People are already starting to talk about summer in the past tense. And it makes me want to weep.
I am evidently the vulnerable sort. Or just a trifle prone to the dramatic. Either way, its making me a bit emotional. We're only just barely two weeks into the month of July, and I've heard the hushed mention of back-to-school. Really?
A few days ago I was innocently flicking through a clothing catalogue and noticed sleeves were getting longer than those shown a month before. And while I might have gazed longingly at a particularly-tweedy ensemble for a nanosecond, I rallied myself against that affection. Surely the season cannot be over already, before it has even really begun?
We've only had one carnival, the tomatoes are still green and I have not had nearly enough time in the pool. And the other night, there were fireflies. There is still so much of summer left.
I hope that there are days to come with time for walks on warm evenings, the sort that lead you to meander through neighborhoods until the last of the light. For strong coffee in the quiet of the early morning, when the air is already thick with heat. And opportunity to savour sunwarmed peaches, and raspberries picked by eager hands, brought home in baskets stained purple with juice.
And picnics. Days and days for picnics, please and thank you. Did I tell you? We've become the sort to picnic. Picnic folk, if you will. Give me a tree, a patch of grass, even a rock and a box of takeout, I am blissful to sit and while away a minute or an hour or an afternoon. I will find each and every possible excuse to pack up our boys, pack up some nibbles, and make our way to the great outdoors - even if that just means the backyard.
I consider this cake, this raspberry-rippled marvel you see before you, to be my sticking point, my line drawn in the sand against all of those eager to write off the season and look forward to fall.
A buttery base is drowned in an ocean of blue-black raspberries, dolloped with more batter, then covered in a nut-flecked crumble. It is a cake full of berries and peaches and it is ideal for a picnic. Pretty as it is, it is a sturdy sort of beauty. It is a cake as easily eaten out of hand as it is with a knife and fork, and truth be told, I prefer the former method. It makes for effortless picnic-ery.
No siree Summer, I'm not letting go of you yet.
Raspberry Peach Crumb Cake
Adapted from a Better Homes and Gardens recipe, via Inn Cuisine. It is a fine dessert, a grand snack, and I'm sure nobody would sneer if it was offered alongside that aforementioned early-hour coffee.My wonderful (and super cool) nephews, ages 5 and 10, were kind enough to pick these for us - bringing in not one, but two generous harvests. Thanks to you both for your enthusiasm and stained knees.
6 ounces raspberries, fresh or frozen, I used fresh wild black ones
2 medium peaches, peeled and sliced into chunks
1 tablespoon cornstarch
1/4 cup granulated sugar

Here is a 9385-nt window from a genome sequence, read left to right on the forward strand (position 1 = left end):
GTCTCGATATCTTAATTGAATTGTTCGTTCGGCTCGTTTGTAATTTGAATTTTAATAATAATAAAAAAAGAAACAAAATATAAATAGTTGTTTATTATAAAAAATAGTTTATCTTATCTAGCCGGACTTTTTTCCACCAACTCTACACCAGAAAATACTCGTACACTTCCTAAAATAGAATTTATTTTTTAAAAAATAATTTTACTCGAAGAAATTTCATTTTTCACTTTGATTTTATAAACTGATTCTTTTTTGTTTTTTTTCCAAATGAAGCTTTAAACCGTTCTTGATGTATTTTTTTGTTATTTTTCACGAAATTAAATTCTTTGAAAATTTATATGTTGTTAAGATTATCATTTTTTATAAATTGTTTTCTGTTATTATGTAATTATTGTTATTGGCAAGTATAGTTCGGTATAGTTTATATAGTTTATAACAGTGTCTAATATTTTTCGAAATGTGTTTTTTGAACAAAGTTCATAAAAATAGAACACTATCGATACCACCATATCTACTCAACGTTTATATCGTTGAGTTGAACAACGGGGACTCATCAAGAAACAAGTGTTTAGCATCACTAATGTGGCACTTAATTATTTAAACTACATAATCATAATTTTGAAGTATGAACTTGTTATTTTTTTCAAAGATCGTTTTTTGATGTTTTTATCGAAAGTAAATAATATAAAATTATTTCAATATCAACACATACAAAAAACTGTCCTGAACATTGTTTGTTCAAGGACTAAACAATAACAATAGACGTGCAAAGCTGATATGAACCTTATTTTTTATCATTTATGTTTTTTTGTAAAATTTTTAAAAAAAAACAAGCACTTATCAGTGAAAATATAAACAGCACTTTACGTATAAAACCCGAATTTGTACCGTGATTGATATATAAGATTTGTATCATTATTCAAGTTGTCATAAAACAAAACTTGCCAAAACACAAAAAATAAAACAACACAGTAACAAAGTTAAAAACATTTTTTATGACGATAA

1/2 cup sour cream
1/2 cup milk
1 teaspoon pure vanilla extract
2 1/4 cups all-purpose flour
3/4 cup granulated sugar
3/4 cup butter, cold and diced
1/3 cup sliced (flaked) almonds
1/2 teaspoon baking powder
1/2 teaspoon baking soda
1/8 teaspoon salt
coarse sugar for dusting
Preheat an oven to 350°F (175°C). Butter and flour a 10-inch tart pan with a removable bottom, or a 10-inch springform pan.
In a medium saucepan, toss the raspberries and peaches with the cornstarch to coat. Stir in the sugar and cook over medium heat until bubbling and thick. Remove from the heat and mash the berries and peaches slightly. Take approximately 1/3 of the mashed fruit and transfer to a medium bowl. Set a sieve over the same bowl, and a little at a time, push the remaining fruit through the mesh to remove any seeds and large pulp. Remove the sieve, discard the seeds and pulp, then stir the purée to combine with the reserved fruit. Set aside to cool slightly.
For the cake, in a medium bowl stir together the sour cream, milk, egg and vanilla. Set aside.
Combine the flour and sugar in a large bowl. Using fingers, two knives or a pastry cutter, cut the cold butter into the flour mixture until you have a texture that resembles coarse meal. Remove 1/2 cup of the crumb mixture to a small bowl and stir through the almonds. Set aside.
To the remaining flour mixture, whisk in the baking powder, baking soda and salt. Make a well in the centre of the dry ingredients and pour in the liquids. Using light, quick strokes, stir until only just combined. The batter should be thick, but smooth.
Take about 2/3 of the batter and spread it across the bottom and up 1-inch of the sides of the prepared pan. Damp fingers or a wet palette knife make easy work of this. Spoon the reserved raspberry filling over the batter, gently spreading to cover and leaving a 1/2-inch border at the edge. Dollop irregular mounds of the remaining dough over the fruit layer, again using damp fingers or a wet palette knife to coax the batter to almost cover - some gaps are good. Top with the crumb topping over all and then sprinkle with a couple of teaspoons or so of coarse sugar.
Place on a sheet pan and bake in a preheated oven for 30-35 minutes or until a cake tester inserted in the centre comes out clean and the cake starts to pull away from the sides of the pan. Cool, in pan on a rack, for 15 minutes. Remove from the tart pan and serve at warm or at room temperature.
Makes one 10-inch cake.
• Although I have not tried it, I am certain another berry or fruit could be substituted in the filling. The original recipe asked for all raspberries, with all the pulp and seeds removed. I am one who believes that sometimes a bit of seeds is a good thing, somehow making the berries taste all the more like themselves, and so I kept some seeds for texture. By all means though, follow what is your preference.